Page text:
What is Philanthropy to You?

What do you think of when you hear the word philanthropy? What does philanthropy mean to you? Please share your perspectives, thoughts and stories.

14 Responses to What is Philanthropy to You?

  1. Deanna Demory says:

    It means a giving of one’s resources, either time, voice or money, to a cause seen as beneficial for the greater community good.

    • Salvatore Alaimo says:

      Deanna – I am glad to see you have included other resources beyond money because we typically tend to think of philanthropy narrowly as just the giving of money when it is so much more.

      • Deanna Demory says:

        Would be interesting to compare what folks thought “charity” was in comparison, ie. faith, hope and charity. Is it the same as philanthropy, or different, or a subcategory?

      • salaimo says:

        Deanna – You raise an important historical question discussed in our classrooms. Do people give more out of their sense of obligation or influence from their faith or religious convictions, or do they give with intention to change the human condition? Or both? The history of giving in the United States discusses this issue of evolving from charity in the 1600s and 1700s eventually to what we began to view as scientific philanthropy in the late 1800s and early part of the twentieth century. We can argue that these are two distinct forms of giving with different motivations to an extent but at the same time there is overlap between the two. We also need to remind ourselves that people who don’t believe in a higher being or are not religious also give for humanistic reasons.

  2. Philanthropy is sharing one’s resources but it also delves into one’s passion to create and enhance civil society. In the US there are many historic exemplars-from minute men, midwifery, and orphanages to abolition, workers rights and the various corps (Peace, Freedom) movements. It is part of who we are in ideology and in practice. Most of us have been touched many times by philanthropic donors- we belong to a church, enjoyed being a girl scout, parted with some coins to a person in need or have been escorted to a hospital room. Philanthropy is one tool we use to make this world a bit more hospitable and enhance the quality of life–which has a great effect on all of us.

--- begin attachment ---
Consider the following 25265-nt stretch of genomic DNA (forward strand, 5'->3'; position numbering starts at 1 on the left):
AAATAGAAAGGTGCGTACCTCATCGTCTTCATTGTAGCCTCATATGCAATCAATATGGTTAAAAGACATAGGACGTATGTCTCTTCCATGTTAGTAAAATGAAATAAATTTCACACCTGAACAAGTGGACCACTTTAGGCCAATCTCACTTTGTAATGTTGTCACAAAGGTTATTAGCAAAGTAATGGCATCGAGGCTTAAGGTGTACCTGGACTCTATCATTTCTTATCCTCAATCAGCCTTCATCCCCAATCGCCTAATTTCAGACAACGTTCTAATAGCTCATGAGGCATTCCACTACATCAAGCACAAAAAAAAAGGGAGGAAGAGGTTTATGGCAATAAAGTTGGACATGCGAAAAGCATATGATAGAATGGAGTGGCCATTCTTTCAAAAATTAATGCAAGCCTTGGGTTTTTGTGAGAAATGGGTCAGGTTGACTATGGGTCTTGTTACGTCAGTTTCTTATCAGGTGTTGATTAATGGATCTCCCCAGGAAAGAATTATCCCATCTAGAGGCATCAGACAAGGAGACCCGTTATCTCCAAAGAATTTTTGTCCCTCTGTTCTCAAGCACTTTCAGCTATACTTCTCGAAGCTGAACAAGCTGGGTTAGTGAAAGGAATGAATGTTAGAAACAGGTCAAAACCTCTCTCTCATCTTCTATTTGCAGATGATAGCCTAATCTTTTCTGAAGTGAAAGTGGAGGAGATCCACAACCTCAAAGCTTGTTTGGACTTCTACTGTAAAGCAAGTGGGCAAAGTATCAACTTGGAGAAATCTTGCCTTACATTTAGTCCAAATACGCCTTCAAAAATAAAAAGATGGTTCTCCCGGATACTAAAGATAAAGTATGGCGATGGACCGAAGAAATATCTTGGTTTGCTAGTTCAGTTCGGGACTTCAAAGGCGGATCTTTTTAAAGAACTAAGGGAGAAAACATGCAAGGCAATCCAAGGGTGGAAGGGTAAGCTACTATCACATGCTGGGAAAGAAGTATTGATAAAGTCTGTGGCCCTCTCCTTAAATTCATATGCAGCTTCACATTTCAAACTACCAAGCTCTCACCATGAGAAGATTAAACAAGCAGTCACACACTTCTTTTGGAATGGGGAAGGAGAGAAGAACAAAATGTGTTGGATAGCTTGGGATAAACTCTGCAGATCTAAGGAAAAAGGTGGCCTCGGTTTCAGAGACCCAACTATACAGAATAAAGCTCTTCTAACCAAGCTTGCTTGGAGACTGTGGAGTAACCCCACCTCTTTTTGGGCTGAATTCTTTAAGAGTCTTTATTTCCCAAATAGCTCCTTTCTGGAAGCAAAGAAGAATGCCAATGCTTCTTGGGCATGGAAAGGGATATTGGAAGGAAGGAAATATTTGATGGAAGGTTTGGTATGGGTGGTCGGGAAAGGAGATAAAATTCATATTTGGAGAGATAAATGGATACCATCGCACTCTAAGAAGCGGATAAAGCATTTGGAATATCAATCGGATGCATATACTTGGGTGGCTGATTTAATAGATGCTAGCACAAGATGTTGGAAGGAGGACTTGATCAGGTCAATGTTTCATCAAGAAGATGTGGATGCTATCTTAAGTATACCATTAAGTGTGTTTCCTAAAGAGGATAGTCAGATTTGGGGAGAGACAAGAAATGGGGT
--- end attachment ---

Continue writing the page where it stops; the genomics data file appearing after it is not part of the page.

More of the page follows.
3. Cheryl Endres says:

    Philanthropy, as the others have indicated is looking outward, rather than inward (i.e. the other, or community well-being is the focus rather than self focus). It is giving of time, energy, knowledge, or money to aid others. Being philanthropic means giving of oneself to improve the human condition. As Theresa noted, helping others also helps us, either through the improvement of the community, or the satisfaction of having contributed to a greater good.

    • salaimo says:

      Cheryl – Thanks for your insightful post that reminds us of the age old debate over how much altruism and egoism play into our giving motivations and behavior. We might argue that pure altruism, giving with no intention of receiving anything in return, does not exist because we at minimum feel satisfied, get that “warm glow,” etc. However, we might also consider that it might not matter as long as we are doing good in the community, and as you say, improving the human condition. If we give in part for this reason and consciously or subconsciously for our own reasons or to please ourselves, it is the end result of our giving that matters most.

  4. Ryan Young says: